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In praise of little plants I

Plants that did make sense to have in my small garden

A dwarf, big flowered blue columbine: Aquilegia discolor, most probably a cross (from Seedex as A. saximontana)

Aquilegia discolor (cross)

 Aquilegia discolor cross

True that if we would grow only ‘reasonable’ plants, our gardens would lack all spontaneity and wonder. But because I can now easily enjoy them in containers, and not worry about their relocation, I think a bit of praise is warranted.

On the other side of the container, a tiny hardy ginger: Roscoea tibetica (from Lost Horizons) – very precious, after the bad winter we had, who knows if I will get to see the other Roscoeas from the garden.

Roscoea tibetica

Roscoea tibetica

From another container, the most fragrant, fringed Dianthus I know: Dianthus petraeus (from wild collected seeds in the Carpathian Mts.) Too bad I cannot insert a ‘scratch patch’ with its perfume.

Dianthus petraeus

Dianthus petraeus

A rock jasmine: Androsace sarmentosa – a small piece I saved from an old plant, I hope it will thrive again (or set seeds, or better both).

Androsace sarmentosa

Androsace sarmentosa

and more are on their way to flower…

Geum reptans in late November

The Return of the Germinatrix

A rather silly post from last spring inspired by the good growth of a few very special seed collections from the Carpathian Mts. By fall some of them had grown up quite a bit so I added a few other images.

The youngest heralds of the new gardening season are looking grown up now and some are ready to be transplanted. There is the constant chattering and moving around plus that they pick their noses out from under lights as soon as they feel something is happening around.

Hello there! My name is Geum (reptans) and I am from the Carpathian Mts. I am 2 months-old and I like to play under lights with my friends: Anthemis, Oxytropis, and Anthyllis. When I grow up I would like to have a nice big boulder to spread unto by myself. Some say that I’m the most beautiful of the mountain avens, but I’m too little to know about this. My flowers, they say, are very big, bright yellow, like the sun. My fruits will be like fathe.., feater.., feather…I have to go now – farewell!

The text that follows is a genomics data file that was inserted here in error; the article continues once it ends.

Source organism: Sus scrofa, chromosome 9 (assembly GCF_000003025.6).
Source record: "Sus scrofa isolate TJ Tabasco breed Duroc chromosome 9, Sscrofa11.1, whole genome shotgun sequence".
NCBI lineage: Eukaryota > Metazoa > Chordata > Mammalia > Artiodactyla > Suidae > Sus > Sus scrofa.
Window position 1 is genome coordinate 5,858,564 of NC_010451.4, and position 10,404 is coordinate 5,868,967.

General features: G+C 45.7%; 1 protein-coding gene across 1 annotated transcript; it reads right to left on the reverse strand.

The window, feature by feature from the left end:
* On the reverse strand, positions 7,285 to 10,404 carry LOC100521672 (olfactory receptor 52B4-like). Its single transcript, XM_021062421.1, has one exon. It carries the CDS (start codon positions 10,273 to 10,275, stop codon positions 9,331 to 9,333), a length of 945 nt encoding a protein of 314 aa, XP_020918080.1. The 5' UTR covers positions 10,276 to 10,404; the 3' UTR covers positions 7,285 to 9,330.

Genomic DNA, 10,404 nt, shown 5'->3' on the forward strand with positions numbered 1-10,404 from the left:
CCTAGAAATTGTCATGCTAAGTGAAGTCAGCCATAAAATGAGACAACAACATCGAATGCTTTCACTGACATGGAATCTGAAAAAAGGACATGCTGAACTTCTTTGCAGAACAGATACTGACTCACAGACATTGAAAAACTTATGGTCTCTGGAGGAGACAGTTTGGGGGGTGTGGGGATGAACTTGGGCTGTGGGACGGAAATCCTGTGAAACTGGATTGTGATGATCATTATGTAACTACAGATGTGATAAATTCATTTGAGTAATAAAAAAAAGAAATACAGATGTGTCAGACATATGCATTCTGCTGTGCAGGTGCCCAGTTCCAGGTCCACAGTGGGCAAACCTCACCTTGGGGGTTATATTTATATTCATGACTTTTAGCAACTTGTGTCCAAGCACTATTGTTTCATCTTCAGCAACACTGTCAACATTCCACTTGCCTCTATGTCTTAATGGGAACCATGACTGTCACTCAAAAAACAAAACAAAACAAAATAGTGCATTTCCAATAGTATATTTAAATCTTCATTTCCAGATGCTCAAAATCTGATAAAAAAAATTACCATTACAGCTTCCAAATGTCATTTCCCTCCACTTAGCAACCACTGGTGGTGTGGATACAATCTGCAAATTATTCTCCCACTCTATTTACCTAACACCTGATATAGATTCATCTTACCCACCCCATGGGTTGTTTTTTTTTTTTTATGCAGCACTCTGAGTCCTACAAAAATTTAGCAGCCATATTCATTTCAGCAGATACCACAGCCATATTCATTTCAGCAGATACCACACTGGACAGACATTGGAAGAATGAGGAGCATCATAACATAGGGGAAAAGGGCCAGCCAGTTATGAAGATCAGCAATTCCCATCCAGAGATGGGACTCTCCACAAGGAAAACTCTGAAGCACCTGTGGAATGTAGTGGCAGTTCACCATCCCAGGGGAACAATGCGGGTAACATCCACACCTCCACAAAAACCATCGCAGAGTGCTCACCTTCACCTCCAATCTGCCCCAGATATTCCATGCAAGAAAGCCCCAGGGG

Hellooo! I want to see who’s there too…Don’t listen to Geum, I’m the prettiest, everyone says so! The mountain avens and all the others are so envious, that’s why I’m playing only with Dianthus (petraeus); she’s pretty too. And my name is Aquilegia (nigricans) and I am going to have the bluest flowers.  Oh! Look who’s talking – the ‘princess’. See how lacy I am and I’ll form a nice clump with lots of white daisy-like flowers. By the way, my name is Anthemis (carpatica)

Kids! I’m just their nanny, I’m wondering what their parents from up the mountain would say….you can see them all in the Botanical Trailblazers page – Bucegi Mountains.

Gentiana phlogifolia

Blossoms of snow

Part V of Bucegi Mountains

Although not considered an emblem flower of the Carpathian Mts., Leontopodium alpinum – the Alps Edelweiss is much sought after. Whenever we had friends coming with us, they always wanted to see it growing on the mountain. It is not common everywhere, but we found it one day while hiking on Valea Cerbului towards a favourite place of ours, which can be reached by diverting from the marked trail leading to the plateau. The popular German name: edelweiss comes from ‘edel’-noble and ‘weiss’- white, while the scientific one: Leontopodium means ‘lion’s paw’. In Romanian the common name is: Queen’s flower and like in many other countries it is a protected species. Shortly lived in cultivation but it can be grown form seed.

 On the rich subalpine meadows at the bottom of the cliffs, more snow blossoms showed up – of our favourite Dianthus: Dianthus petraeus (subsp. petraeus), with fringed, white, fragrant flowers. Usually growing in crevices of big boulders or on the mountain slopes, it was unfortunately just at the end of flowering but the perfume from a few late flowers was a more than enough remainder. Then we found the endemic Dianthus tenuifolius, flowering abundantly in the sub-alpine meadow and also with some seeds as well; bright, pink flowers on 15-20 cm tall branched stems. And just when you think it cannot get any better, clumps of deep blue flowers of a rare endemic gentian started to appear: Gentiana phlogifolia (syn. G. cruciata subsp. phlogifolia). Flowering from July to September, it grows up to 20 cm but with somewhat trailing stems under the weight of the flowers.

 Going down on the memory lane by looking at the pictures, and also leafing through Flora of Romania, I realized that the very nice Centaurea pinnatifida, that we’ve seen growing in the same place, is also endemic!  Wishing that they will all bloom and grow forever on that magic mountain!